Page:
As the city of Brazil already prohibits burning, this issue must be enforced at the county level. Otherwise, we have the situation where people on one side of the city limits have to put up with their neighbors across the street burning their trash - with no penalty. The Indiana Department of Environmental Management also recommends local ordinances and local enforcement of open burning violations.

Clay County can easily join other Indiana Counties and ban open burning and clean up the air we breathe! Please put this issue on the table for the health of Clay County.

-- Posted by localgal on Mon, Jul 6, 2009, at 11:28 PM

Does anyone else find it amazing that Brazil does not have an ordinance in place that prohibits littering in the city limits as well as the county? I am sick of hearing how broke our county is, but we do nothing to try to collect extra revenue. Having people actually fined and making them pay would certainly help. It seems as if the people in charge really have no idea.

-- Posted by cubbiefan on Tue, Jul 7, 2009, at 10:02 AM

If they will actually enforce it, I will go through the trash to find names and addresses on junk mail to ID the dumper...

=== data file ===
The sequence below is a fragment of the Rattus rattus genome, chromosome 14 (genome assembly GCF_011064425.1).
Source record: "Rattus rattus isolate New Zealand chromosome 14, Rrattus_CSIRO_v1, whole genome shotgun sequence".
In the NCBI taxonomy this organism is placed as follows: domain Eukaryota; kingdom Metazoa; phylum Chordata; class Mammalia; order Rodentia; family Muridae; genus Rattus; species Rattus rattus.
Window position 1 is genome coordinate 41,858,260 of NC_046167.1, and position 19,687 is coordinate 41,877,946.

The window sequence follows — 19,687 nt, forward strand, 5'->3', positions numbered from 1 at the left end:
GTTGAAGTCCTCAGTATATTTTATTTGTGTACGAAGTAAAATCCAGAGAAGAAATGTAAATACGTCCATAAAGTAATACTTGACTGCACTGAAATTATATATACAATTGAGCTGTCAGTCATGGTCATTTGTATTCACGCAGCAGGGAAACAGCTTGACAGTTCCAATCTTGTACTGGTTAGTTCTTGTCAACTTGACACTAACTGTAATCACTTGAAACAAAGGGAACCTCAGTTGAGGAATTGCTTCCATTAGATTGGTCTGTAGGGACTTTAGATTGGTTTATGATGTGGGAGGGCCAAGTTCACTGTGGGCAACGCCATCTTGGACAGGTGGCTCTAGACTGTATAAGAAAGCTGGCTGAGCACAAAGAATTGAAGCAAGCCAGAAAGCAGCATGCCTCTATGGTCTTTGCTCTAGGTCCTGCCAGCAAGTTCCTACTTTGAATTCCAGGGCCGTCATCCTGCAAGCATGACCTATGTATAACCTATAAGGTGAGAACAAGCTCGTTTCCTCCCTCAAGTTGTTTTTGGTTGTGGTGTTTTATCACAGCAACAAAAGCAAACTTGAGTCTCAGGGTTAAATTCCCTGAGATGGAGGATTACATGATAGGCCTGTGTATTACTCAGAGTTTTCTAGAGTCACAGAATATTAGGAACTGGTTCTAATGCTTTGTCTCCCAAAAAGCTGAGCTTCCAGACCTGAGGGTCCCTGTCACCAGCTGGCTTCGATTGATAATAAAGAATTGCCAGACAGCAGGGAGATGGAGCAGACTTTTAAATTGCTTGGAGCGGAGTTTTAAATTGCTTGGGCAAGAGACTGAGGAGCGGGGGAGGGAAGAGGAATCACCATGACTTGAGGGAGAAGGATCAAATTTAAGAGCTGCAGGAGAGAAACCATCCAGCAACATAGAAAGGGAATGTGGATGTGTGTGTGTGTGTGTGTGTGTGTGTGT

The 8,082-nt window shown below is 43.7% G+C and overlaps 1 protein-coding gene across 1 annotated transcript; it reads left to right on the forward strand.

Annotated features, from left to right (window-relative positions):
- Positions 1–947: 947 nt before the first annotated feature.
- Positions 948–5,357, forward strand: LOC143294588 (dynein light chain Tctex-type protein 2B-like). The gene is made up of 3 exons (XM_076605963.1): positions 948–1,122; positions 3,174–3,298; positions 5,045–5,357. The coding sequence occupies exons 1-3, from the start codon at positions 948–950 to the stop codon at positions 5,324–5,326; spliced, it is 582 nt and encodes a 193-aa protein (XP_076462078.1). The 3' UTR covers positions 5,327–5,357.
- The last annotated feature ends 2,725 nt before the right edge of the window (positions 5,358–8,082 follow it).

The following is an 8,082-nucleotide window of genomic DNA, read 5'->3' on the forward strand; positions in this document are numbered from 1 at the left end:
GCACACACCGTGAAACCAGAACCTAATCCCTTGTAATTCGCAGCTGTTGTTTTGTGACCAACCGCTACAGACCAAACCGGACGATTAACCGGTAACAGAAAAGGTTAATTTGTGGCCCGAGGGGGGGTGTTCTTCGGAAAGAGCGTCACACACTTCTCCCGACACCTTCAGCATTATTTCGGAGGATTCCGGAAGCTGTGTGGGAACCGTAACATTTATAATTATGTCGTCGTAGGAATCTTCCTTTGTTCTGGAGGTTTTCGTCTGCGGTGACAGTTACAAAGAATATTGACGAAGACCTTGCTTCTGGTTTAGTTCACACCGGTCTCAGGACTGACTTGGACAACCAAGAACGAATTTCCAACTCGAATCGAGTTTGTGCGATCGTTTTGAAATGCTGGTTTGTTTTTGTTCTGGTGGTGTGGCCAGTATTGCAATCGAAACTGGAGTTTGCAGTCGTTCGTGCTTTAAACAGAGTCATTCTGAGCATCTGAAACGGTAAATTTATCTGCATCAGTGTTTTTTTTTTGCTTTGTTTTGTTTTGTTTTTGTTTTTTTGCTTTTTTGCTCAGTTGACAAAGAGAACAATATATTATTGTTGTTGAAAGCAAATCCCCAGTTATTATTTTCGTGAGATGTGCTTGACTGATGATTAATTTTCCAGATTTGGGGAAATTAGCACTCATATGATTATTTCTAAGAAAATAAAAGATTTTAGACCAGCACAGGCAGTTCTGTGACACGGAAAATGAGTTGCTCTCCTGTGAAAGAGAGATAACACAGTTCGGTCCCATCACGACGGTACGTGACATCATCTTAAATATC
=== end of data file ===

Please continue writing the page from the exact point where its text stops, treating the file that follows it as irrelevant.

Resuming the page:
Yes I too hate the pollution of burning that is going on out in county. It's bad enough to smell the paper but then you can also detect plastics and other toxic smoking things being burned as well and there is no need for that as you can recycle that for free!!

I say fine away and then maybe SOMEDAY the county will be able to afford dumpster stations for people who live here to use. In other states in rural areas, part of property taxes go to manned dumpster stations in several locations in county so people can take their trash there instead of either paying for removal or burning. The recycle bins are there too to make it easy to recycle. They were in fenced enclosures with a county employee who would make sure you were recycling what could be and not dumping appliances etc without paying added fee.

See what a county can do when its infrastructure is strong? This was 15 years ago in southwest Virginia in mountain/small farming area...